Ultimately, there is still too little information to make accurate predictions. In evidence submitted to the review by the Environment Agency, the following caution was issued: “We currently have little knowledge of, and low confidence in, the modeling proposals for some of the schemes being proposed.” Objections are also being raised to TLP’s plans to source building material for the project from a disused quarry on the Cornish coast, which the company’s CEO, Mark Shorrock, has recently purchased. Alison McGregor of Cornwall Against Dean Superquarry doesn’t think Shorrock, “is as green as he makes out to be.” She is particularly fearful for the impact the re-opened quarry would have on the adjacent Manacles Marine Conservation Zone.

Such concerns prompted the review to call for the adoption of careful monitoring systems. Hendry recommends that if tidal lagoons are built, “the government should require a high level of ongoing monitoring of environmental impacts”. He also suggests the adoption of a National Policy Statement and a Tidal Power Authority, to provide all-round support and oversight for any future industry.

What is harder to settle on is how much monitoring at Swansea should conducted before further lagoons are green-lit. The review recommends that no larger projects should be approved before the Swansea pathfinder is operational. While according to NRW, monitoring the effects of such a project “could take many years to complete given the complex life cycles  of many species.”

So how much monitoring is enough? Even if the impacts at Swansea are deemed manageable, the cumulative impact on multiple lagoons in the same estuary would still be unknown. On the other hand, the economic and environmental case for action is compelling. The government’s decision on whether or not to support the Swansea scheme – and the wider technology – thus faces a deep challenge: of having to commit to a path forward in the face of constant change. Not just the changes that the Swansea pilot scheme will bring to the estuary, but those brought by climate change itself, as well as continuing developments in competing forms of marine and renewable energy.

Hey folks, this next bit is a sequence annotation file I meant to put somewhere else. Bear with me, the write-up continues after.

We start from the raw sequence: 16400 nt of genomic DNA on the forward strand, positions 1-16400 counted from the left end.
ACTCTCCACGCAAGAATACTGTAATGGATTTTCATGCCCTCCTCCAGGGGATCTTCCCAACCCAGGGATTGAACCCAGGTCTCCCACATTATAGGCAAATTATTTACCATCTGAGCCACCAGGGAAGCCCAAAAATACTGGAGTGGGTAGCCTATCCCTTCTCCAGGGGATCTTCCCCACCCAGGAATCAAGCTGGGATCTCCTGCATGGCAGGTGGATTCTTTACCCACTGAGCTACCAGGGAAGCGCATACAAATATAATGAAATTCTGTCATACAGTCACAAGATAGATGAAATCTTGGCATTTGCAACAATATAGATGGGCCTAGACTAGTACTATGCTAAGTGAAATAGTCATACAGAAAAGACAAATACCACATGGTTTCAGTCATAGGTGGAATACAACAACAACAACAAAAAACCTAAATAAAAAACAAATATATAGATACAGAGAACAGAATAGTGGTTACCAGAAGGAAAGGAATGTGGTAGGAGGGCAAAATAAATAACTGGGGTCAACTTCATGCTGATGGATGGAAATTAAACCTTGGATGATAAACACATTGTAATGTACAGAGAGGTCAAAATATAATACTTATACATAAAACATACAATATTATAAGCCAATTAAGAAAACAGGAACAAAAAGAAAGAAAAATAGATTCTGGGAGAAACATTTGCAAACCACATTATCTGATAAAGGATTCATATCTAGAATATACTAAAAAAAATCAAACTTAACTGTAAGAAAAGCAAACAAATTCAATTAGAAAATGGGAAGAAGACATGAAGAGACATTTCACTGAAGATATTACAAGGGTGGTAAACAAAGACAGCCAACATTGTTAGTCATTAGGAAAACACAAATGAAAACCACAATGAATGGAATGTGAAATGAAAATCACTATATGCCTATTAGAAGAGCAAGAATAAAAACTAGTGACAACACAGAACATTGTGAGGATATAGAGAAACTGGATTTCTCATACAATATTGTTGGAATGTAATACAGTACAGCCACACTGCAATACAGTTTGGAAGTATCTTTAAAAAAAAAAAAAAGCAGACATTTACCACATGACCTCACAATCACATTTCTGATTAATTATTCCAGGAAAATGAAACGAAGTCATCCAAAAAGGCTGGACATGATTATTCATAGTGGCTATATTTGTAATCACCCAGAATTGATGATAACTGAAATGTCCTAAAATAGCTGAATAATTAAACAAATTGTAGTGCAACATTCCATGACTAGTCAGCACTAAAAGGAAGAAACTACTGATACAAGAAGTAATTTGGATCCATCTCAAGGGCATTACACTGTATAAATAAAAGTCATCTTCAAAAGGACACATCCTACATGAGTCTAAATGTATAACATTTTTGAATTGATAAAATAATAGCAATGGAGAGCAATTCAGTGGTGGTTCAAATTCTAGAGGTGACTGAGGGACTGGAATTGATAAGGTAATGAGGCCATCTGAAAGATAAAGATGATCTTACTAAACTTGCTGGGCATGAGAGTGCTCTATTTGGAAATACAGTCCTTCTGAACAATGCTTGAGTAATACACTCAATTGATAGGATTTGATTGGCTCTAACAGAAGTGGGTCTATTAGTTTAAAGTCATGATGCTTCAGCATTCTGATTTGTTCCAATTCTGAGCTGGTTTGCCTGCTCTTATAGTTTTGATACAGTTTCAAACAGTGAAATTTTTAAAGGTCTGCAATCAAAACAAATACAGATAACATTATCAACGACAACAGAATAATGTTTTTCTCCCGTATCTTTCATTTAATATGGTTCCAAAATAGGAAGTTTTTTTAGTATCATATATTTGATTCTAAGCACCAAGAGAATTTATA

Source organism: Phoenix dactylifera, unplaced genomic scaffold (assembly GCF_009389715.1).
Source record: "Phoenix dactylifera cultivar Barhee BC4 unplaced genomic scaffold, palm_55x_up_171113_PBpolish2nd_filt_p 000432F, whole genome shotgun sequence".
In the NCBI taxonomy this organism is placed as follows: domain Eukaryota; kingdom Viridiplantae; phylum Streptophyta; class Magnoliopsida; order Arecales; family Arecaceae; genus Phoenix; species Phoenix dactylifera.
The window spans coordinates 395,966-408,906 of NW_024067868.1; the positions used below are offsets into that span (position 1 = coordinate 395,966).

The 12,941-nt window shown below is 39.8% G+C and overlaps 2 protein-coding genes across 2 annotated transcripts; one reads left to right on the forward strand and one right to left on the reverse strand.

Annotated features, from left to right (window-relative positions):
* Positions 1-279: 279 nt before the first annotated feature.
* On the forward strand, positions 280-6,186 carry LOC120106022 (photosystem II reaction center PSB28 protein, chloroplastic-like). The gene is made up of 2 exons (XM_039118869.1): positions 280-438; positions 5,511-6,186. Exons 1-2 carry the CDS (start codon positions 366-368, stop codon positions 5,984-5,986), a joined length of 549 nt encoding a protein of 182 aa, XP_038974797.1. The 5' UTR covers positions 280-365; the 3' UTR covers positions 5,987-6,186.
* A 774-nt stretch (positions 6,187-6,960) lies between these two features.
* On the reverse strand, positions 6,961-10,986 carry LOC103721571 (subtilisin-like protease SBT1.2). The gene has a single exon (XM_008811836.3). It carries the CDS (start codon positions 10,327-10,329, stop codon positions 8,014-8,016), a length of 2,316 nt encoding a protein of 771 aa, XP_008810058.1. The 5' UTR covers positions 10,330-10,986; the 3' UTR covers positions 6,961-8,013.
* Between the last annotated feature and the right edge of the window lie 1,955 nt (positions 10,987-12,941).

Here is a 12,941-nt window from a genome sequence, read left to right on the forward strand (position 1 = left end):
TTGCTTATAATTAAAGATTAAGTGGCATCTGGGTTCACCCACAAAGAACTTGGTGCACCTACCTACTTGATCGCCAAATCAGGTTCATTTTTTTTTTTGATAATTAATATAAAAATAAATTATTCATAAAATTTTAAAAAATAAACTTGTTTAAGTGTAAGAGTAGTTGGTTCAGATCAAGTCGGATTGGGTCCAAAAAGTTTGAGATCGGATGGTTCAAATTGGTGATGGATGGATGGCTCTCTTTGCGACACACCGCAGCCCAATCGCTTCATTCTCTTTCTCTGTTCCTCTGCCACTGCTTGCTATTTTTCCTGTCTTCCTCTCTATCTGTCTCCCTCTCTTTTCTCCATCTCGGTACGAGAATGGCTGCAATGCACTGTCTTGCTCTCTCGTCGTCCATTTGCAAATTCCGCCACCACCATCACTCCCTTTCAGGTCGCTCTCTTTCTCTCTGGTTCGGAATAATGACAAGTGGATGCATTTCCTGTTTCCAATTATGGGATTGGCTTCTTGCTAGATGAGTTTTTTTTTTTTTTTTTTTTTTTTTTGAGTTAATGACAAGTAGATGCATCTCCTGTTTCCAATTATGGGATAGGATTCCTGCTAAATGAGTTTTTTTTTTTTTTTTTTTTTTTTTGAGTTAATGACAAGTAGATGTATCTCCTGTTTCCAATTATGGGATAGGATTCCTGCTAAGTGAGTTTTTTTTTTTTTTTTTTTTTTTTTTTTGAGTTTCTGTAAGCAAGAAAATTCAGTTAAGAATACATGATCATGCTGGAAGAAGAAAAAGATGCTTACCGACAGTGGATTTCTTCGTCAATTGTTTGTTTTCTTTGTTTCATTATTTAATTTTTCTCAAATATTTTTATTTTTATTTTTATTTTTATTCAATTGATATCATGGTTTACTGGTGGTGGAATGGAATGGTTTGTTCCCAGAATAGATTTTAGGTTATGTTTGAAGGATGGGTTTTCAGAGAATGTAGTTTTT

At least here the government is in ancient company. When the Mesolithic peoples of early Wales inhabited the region, they did so in the face of constantly moving tides and climate. Most likely travelling in response to flood and resource shift, they made adaptation and flexibility central to their success. Now the government must do the same.

India Bourke is an environment writer and editorial assistant at the New Statesman.

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Jonathan Bartley on Hinkley's inefficiency, a renewables revolution and how the Green Party can be the UKIP of the left

The Greens' co-leader talks election strategy and why the environment is not an isolated issue.

Is the Green Party a single-issue party? “While we view all issues through the lens of the environment,” the Greens’ co-leader Jonathan Bartley admits, “I think we’re much more than that.” His answer carries a hint of frustration; it’s not the first time he’s been asked this.

The Green Party of England and Wales currently has a solitary representative in the House of Commons – Bartley’s leadership partner Caroline Lucas has served as the MP for Brighton Pavilion since 2010 – but the dad of three insists: “Under a fairer [instant-runoff] voting system, we’d have around 24.” The maths checks out. The Greens took 3.8 per cent (a raw figure of 1,157,613 votes) in the 2015 General Election, which proportionately would translate to 24.7 seats. It’s worth noting, however, by the same token, UKIP would have 81.9.

The 2017 election, announced surprisingly by Prime Minister Theresa May in April, is likely to be fought on issues relating to the European Union, immigration and sovereignty. How, then, can the Green Party elevate its own core policies, which relate to the environment, energy and climate change, up the agenda? Bartley says: “Well of course we have policies regarding those things as well, but by no means can we afford to think of energy issues as unimportant. In terms of how you convey that to people, you’ve got to take a joined up approach. Environmental issues aren’t isolated – where you’ve got issues relating to unemployment, the renewables sector can provide a whole range of job opportunities; where you’ve got issues about budget planning and investment, you’ve got to consider how public money could be better spent. Right now the government is investing a lot of money into energy that simply isn’t sustainable, cost-effective or even efficient.”

Bartley hones in on Hinkley Point C as a particular bone of contention and believes that the Conservatives’ faith in the construction of Britain’s first new nuclear power plant in more than 20 years has been grossly misplaced. “If you look at the money that’s being spent on Hinkley, some £30bn, it’s just totally uneconomic. We can create a centralised, job-poor nuclear option, which locks us into an expensive deal for decades, or we can invest in a decentralised, job-rich, clean energy renewables revolution.”